Planet with A 13-hour Year

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Produced by the Space Telescope Science Institute’s Office of Public Outreach in collaboration with NASA’s Universe of Learning partners: Caltech/IPAC, Center for Astrophysics | Harvard & Smithsonian, and NASA Jet Propulsion Laboratory.
Video imagery:

·        Animation TESS spacecraft: NASA/GSFC Conceptual Image Lab
·        TOI 1807 b illustration: NASA/GSFC, Chris Smith (KBRwyle)
·        Animation star TOI 1807 and planet: NASA/GSFC, Chris Smith (KBRwyle)

Writer: Leah Ramsay
Designer: Leah Hustak
Science review: Dr. Alexandra Lockwood
Education review: Jim Manning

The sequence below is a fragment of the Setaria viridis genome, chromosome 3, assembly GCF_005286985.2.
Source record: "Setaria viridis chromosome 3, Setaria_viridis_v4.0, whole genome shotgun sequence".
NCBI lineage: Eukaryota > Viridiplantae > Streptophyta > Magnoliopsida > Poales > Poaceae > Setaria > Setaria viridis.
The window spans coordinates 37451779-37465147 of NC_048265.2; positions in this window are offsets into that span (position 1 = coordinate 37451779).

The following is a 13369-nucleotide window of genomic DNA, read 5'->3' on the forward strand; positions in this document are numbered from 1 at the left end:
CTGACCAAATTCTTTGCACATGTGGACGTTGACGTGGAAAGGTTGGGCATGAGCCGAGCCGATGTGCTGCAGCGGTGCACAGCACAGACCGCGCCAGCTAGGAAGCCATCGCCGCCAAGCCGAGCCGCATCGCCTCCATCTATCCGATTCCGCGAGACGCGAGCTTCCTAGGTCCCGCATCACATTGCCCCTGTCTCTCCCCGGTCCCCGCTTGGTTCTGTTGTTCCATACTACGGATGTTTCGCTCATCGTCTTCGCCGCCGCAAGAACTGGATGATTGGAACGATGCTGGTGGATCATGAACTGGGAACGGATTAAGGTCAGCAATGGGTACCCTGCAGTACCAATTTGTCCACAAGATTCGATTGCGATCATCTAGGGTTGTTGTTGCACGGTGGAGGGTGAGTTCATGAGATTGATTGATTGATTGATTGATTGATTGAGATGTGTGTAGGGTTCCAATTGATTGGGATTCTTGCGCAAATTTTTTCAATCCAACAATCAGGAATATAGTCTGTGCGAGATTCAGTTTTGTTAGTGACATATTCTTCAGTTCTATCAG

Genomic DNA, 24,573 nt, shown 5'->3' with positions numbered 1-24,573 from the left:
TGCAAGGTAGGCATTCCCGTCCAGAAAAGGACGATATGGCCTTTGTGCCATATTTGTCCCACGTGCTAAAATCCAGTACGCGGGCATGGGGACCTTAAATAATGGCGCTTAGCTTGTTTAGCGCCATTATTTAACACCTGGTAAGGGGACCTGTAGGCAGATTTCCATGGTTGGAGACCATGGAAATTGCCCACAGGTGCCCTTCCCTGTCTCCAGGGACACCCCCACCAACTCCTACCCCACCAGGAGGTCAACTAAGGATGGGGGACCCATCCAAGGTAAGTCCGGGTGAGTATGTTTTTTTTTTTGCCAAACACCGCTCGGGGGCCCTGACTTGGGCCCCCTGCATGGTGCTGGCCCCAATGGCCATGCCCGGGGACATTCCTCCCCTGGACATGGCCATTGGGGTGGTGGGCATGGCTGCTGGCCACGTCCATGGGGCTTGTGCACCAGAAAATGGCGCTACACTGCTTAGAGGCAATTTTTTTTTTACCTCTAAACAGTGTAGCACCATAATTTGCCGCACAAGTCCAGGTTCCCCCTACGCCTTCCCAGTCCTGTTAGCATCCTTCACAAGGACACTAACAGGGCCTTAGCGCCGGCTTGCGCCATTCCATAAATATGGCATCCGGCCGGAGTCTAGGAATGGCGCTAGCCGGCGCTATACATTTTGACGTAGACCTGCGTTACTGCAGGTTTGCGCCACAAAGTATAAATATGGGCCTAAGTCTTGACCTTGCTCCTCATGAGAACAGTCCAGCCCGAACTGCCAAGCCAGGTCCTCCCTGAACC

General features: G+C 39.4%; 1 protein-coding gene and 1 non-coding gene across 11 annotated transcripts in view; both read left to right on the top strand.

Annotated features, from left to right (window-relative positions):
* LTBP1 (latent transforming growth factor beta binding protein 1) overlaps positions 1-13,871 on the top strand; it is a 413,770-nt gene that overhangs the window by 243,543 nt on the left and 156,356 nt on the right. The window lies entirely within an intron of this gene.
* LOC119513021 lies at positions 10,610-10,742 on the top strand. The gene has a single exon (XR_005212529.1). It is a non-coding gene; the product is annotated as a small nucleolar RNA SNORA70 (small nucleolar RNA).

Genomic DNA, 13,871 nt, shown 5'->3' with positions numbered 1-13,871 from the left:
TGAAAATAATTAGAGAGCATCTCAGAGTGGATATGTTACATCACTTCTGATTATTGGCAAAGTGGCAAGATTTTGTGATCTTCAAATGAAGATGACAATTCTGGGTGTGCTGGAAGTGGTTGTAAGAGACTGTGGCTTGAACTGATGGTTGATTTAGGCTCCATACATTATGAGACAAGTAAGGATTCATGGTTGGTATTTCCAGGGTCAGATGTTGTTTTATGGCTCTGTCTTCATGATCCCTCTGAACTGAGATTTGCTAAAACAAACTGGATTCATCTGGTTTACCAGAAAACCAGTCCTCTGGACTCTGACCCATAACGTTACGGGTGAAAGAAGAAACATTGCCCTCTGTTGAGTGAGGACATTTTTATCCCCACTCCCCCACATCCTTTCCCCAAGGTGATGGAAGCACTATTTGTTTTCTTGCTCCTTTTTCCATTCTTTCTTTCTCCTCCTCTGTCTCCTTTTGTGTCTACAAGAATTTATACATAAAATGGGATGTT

Music from Music for Non-Profits

Gases of various colors in outer space. Text, News from the Universe
Planet with a 13-Hour Year, July 15, 2021
Animation of a satellite
NASA's TESS mission has helped to identify a new exoplanet, T O I 1807b, with an ultra-short orbit, or year,, that takes only 13 hours.
Did the planet form and migrate toward its star in only two hundred million years? Is it rocky with a thick atmosphere?
Further study of T O I 1807b, will help scientists understand how these types of planets form and evolve...
And potentially shed light on the early stages of our own solar system.
This news was brought to you in part by NASA's Goddard Space Flight Center in Greenbelt, MD